I think we should embrace the anti-federalist mood swing. Allow states such as Pennsylvania to embrace talent immigration as each sees fit. Better yet, let cities decide. H-1B visas effectively tie foreign born labor to the employer through sponsorship. Municipalities could act in the same capacity, making the visa contingent on urban residence and site of work. Various schemes could be concocted to enhance geographic mobility. Green cards would issued after a few years, well before the end of the federal queue.
This does make a certain amount of sense. In the realm of actually existing subnational immigration policies, I'm most familiar with that of Québec, where--as I wrote in June of last year--concerns over the growth of English led to the adoption of a policy explicitly favouring Francophone and French-leaning immigrants over others (French and Senegalese and Congolese versus Britons and Indians and Guyanese, say). This shift has arguably made immigration more popular in Québec, removing the fears of language shift from French, and has the potential to provide Québec with the workers--including skilled workers--that it will need as the provincial population ages. The rest of Canada obviously doesn't share the priorities of Québec and wouldn't be as responsive to local concerns. So, inasmuch as the subnational jurisdiction of Québec's control over immigration policies go, it seems a relative success.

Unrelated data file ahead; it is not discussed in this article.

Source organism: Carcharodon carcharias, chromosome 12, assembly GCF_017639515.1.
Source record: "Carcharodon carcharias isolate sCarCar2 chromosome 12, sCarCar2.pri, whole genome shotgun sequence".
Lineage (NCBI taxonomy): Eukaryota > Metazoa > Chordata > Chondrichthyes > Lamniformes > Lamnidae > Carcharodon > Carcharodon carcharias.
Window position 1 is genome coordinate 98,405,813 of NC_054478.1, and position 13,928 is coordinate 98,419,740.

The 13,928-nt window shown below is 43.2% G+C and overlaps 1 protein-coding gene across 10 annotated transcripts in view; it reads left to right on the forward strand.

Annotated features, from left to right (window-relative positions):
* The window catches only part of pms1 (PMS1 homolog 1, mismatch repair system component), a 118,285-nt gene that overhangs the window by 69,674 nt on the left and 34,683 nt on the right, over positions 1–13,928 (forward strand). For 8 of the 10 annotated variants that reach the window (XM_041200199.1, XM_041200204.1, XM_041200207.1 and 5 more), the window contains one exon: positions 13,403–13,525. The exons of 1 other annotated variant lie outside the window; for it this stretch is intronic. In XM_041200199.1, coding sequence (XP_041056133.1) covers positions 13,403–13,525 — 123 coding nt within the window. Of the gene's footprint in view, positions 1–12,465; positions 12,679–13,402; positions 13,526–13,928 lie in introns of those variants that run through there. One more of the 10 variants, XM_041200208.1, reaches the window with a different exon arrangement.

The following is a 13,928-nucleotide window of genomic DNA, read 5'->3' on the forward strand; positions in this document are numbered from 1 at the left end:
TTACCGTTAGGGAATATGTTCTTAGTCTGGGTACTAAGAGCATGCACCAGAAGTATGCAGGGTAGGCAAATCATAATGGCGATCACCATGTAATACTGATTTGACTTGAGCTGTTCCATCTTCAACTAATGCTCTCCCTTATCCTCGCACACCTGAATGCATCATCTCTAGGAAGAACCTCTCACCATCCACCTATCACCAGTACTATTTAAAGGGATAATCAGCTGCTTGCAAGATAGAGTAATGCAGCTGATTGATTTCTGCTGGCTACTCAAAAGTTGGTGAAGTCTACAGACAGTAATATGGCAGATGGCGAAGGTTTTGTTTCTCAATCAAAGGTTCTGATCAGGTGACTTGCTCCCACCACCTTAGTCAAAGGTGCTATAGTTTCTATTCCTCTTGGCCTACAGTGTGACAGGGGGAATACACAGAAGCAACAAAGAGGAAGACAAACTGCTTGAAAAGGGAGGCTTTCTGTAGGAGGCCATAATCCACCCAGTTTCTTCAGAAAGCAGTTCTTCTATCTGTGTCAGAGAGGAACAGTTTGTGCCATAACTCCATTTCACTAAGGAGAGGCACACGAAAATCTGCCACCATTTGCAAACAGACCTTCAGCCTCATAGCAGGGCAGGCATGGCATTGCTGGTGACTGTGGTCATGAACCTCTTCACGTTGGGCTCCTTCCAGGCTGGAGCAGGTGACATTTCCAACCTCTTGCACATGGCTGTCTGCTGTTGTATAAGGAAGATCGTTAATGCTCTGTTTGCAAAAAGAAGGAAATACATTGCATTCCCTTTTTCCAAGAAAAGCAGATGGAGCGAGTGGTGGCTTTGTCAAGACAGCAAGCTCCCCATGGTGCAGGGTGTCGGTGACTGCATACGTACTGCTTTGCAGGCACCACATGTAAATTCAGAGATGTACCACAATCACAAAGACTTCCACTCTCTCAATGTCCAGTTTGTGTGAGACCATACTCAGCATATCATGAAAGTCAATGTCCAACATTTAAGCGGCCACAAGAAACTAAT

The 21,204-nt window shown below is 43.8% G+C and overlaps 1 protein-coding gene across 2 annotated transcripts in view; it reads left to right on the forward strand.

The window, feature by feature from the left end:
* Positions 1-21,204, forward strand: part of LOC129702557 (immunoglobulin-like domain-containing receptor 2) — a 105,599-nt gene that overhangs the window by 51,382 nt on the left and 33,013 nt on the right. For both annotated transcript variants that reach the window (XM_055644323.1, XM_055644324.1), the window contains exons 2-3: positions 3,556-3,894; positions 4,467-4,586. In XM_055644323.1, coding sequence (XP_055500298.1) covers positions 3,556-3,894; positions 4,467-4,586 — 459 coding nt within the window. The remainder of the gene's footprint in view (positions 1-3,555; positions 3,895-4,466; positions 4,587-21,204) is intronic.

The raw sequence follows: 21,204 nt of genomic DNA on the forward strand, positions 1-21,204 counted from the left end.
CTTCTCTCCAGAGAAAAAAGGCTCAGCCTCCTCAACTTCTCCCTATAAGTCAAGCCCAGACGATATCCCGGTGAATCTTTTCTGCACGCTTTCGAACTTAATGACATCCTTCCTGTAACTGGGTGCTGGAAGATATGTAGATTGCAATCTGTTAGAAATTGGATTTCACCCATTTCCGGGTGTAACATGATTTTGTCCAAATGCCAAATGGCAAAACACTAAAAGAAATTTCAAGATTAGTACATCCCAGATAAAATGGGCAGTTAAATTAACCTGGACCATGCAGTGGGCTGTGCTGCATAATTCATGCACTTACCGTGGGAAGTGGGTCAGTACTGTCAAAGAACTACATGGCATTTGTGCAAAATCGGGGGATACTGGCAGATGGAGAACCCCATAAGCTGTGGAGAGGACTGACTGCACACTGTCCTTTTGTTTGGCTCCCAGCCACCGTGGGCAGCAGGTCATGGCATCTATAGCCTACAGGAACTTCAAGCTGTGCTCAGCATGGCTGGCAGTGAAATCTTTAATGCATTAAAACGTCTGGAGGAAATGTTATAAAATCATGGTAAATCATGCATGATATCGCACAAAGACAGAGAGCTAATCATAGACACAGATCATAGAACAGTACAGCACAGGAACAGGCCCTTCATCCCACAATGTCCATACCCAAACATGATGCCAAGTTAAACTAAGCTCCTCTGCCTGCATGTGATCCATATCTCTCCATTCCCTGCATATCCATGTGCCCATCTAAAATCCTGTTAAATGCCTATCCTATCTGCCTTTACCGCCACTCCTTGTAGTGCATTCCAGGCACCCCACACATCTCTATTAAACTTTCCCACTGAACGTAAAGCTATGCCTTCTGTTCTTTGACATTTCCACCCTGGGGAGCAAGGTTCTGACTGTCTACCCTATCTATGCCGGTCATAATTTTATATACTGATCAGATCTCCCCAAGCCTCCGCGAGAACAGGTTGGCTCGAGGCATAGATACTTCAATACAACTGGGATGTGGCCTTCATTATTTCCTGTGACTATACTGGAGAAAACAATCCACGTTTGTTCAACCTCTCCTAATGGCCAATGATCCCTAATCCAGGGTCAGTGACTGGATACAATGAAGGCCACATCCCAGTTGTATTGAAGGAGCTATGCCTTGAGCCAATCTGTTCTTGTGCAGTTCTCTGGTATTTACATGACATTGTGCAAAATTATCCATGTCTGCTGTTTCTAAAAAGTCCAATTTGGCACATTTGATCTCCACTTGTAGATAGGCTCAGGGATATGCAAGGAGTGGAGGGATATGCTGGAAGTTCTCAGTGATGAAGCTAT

The problems with sub-national immigration policies? Immigrants don't necessarily fit the slots allotted to them. As I noted above, the gap between immigrant and native-born wages in Québec is even worse than in the rest of Canada, a product of many things including the non-recognition of skilled workers and difficulties with social integration. In many cases, it's not especially clear that local control over immigration would be an improvement.
The second problem is that of mobility. For municipalities to have control over immigration, as the above blog goes on to sugget, strikes me as a very bad policy move. Immigrants have to be mobile, geographically as well as socially, and a municipality doesn't necessarily offer sufficient scope. In Québec the overwhelming majority of immigrants may be concentrated in Montréal, but this isn't because they're forced to live there. Rather, immigrants are concentrated in Montréal because that's where immigrant communities have formed neighbourhoods, dense social networks, and the like. Restrictions on mobility are especially problematic if--as some propose--immigrants are assigned residences in hinterlands in an effort to try to boost stagnant or declining populations. The waste of potential in those cases is arguably as much a moral problem as an economic one.
Finally, there's the question of whether immigrants will stay in their localities once probationary periods are up. My native Prince Edward Island has an immigrant retention rate of 25%; for cited reasons of wages (the poorest province in Canada) and social integration, most immigrants do not stay. Many sub-national jurisdictions may not keep as many immigrants as planned--in Canada, the differences between the have and have-not provinces on this metric is notable.
In conclusion? Sub-national immigration may be a useful idea, but it's one that definitely has its serious issues. It may produce short-term gains, but those gains can quickly be dissipated with bad planning and bad underlying conditions. Beware.